'Tis a simple language
After learning German, where each word has to be labeled as masculine, feminine, or neutral with der, die or das, Welsh appears quite easy really. It seems to me as though, roughly translated, most sentences are like the vocabulary of a small child, such as 'I want toy'. I think that makes it quite enjoyable to learn without to much stress on the grammar.
Unlike English, Welsh does has masculine and feminine nouns, and - in the case of feminine nouns - cause what's called a soft mutation. For instance, the welsh word 'cath' (a cat) is feminine and mutates into 'y gath' (the cat).
This is downvoted, but I agree compared to German or English, Welsh feels very easy to learn. Especially compared to what I image learning English must feel like.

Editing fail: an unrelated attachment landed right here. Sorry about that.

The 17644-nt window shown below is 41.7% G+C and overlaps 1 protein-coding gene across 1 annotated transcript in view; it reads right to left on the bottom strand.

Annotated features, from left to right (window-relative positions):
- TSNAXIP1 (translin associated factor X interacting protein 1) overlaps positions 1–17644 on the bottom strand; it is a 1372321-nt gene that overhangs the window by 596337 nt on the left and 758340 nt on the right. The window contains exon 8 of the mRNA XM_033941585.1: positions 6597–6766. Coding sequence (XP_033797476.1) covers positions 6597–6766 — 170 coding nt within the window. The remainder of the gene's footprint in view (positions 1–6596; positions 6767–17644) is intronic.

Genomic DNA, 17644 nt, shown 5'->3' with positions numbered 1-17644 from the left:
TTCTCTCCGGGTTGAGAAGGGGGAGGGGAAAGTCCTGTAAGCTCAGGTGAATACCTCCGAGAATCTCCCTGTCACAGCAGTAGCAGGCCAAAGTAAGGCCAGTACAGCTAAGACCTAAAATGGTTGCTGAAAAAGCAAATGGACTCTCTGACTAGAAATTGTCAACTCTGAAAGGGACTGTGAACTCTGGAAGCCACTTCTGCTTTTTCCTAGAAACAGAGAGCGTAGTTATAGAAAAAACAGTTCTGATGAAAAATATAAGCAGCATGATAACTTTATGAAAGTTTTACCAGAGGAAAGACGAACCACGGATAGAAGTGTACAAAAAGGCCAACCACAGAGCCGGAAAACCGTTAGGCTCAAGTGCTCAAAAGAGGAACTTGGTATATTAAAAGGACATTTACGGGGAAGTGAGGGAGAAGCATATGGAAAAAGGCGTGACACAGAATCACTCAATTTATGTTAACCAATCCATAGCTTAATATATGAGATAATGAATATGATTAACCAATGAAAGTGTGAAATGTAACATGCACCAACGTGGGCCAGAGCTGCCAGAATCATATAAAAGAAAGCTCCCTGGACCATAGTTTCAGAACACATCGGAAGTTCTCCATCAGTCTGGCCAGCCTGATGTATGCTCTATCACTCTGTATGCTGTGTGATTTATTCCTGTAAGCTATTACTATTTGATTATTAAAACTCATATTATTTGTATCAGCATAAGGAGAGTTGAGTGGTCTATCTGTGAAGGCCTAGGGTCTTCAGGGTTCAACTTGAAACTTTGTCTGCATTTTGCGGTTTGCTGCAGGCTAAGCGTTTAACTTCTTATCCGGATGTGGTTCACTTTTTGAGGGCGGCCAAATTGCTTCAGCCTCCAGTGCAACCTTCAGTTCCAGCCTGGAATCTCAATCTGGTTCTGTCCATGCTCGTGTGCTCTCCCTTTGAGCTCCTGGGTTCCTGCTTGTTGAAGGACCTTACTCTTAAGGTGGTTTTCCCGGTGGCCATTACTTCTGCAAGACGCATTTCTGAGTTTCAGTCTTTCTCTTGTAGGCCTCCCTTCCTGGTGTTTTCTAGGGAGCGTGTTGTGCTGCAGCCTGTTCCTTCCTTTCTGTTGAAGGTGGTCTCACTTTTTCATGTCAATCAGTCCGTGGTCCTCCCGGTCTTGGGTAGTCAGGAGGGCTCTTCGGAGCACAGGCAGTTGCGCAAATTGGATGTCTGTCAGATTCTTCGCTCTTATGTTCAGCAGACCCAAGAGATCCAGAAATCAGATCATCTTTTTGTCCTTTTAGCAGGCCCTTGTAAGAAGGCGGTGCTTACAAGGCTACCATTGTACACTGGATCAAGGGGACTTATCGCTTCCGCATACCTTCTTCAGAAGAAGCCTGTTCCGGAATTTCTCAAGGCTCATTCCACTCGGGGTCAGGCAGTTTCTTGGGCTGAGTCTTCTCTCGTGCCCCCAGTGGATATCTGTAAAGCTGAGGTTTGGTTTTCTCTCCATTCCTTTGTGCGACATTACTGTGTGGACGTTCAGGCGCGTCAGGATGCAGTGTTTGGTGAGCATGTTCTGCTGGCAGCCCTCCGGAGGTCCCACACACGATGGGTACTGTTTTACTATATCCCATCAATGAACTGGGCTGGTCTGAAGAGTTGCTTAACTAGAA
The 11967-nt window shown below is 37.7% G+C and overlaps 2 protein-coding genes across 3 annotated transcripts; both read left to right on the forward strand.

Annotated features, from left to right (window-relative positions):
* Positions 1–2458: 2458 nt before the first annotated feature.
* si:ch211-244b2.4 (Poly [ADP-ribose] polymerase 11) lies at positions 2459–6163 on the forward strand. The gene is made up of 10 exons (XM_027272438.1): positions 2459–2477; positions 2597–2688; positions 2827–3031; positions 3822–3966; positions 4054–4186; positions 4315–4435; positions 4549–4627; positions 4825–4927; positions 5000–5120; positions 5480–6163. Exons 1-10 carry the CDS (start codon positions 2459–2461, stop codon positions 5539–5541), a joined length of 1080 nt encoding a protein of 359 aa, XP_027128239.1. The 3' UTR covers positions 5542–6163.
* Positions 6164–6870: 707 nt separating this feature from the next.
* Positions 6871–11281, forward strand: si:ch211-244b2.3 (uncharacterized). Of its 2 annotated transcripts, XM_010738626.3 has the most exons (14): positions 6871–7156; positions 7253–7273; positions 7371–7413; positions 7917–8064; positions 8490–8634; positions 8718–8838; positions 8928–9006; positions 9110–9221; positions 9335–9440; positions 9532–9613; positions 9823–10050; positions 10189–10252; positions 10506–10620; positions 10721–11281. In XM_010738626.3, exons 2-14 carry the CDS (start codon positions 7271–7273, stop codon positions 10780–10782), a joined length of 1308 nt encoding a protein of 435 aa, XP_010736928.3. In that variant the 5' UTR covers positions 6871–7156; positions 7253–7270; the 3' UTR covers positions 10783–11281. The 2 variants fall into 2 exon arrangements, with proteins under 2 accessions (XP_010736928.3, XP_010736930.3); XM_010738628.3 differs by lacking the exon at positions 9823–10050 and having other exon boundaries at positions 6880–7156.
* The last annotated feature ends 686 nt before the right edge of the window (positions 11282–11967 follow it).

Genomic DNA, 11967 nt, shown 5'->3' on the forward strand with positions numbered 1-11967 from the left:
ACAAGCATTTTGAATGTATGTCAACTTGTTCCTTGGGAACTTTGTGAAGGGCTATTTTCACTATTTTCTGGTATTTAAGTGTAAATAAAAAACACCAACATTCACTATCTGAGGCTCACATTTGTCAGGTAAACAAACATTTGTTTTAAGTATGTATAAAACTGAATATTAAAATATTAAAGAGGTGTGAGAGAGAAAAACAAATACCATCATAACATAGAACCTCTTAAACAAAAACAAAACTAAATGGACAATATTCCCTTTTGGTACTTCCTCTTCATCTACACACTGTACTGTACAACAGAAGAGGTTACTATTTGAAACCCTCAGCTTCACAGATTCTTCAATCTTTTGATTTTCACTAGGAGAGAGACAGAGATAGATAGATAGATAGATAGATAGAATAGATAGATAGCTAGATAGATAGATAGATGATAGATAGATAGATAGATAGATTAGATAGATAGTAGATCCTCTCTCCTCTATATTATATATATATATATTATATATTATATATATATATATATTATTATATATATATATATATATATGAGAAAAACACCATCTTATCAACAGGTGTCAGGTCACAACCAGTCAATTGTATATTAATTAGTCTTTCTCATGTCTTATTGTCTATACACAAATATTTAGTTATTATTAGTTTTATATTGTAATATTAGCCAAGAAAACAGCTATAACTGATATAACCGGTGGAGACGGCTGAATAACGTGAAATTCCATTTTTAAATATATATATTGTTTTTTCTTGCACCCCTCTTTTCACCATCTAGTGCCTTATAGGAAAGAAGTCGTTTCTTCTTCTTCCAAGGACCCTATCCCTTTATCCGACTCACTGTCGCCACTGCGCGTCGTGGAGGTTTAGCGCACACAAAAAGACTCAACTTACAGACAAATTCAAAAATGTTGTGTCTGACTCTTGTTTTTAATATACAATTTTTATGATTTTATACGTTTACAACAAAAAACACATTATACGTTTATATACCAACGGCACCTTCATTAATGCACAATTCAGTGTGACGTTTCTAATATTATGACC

Mainly because the Welsh course is pretty simple? The language itself is not as simple as the course implies. Here's a taste of more formal Welsh: http://welshjournals.llgc.org.uk/browse/viewpage/llgc-id:1134021/llgc-id:1162341/llgc-id:1162355/get650
You can hardly compare formal Welsh to colloquial Welsh. Whilst I'm not a fluent Welsh speaker, I spent 11 years learning it in school and sat the 2nd language GCSE. Nothing felt particularly complicated with the language even at that point, beyond trying to remember what the vocabulary for everything was.
Read this and tell me how simple Welsh is: http://welshjournals.llgc.org.uk/browse/viewpage/llgc-id:1134021/llgc-id:1162341/llgc-id:1162355/get650
Hopefully you'll change your mind as you get deeper into the course - the end units are particularly challenging, I think. But it also depends on your stance: from the general of nouns POV, English is easier than Welsh and German, for example.
Also, there can be a huge difference between spoken and written Welsh; there's even a difference between the written form of spoken Welsh and literary Welsh. The Duolingo course reflects (or at least tries to) how people speak and not literary Welsh :)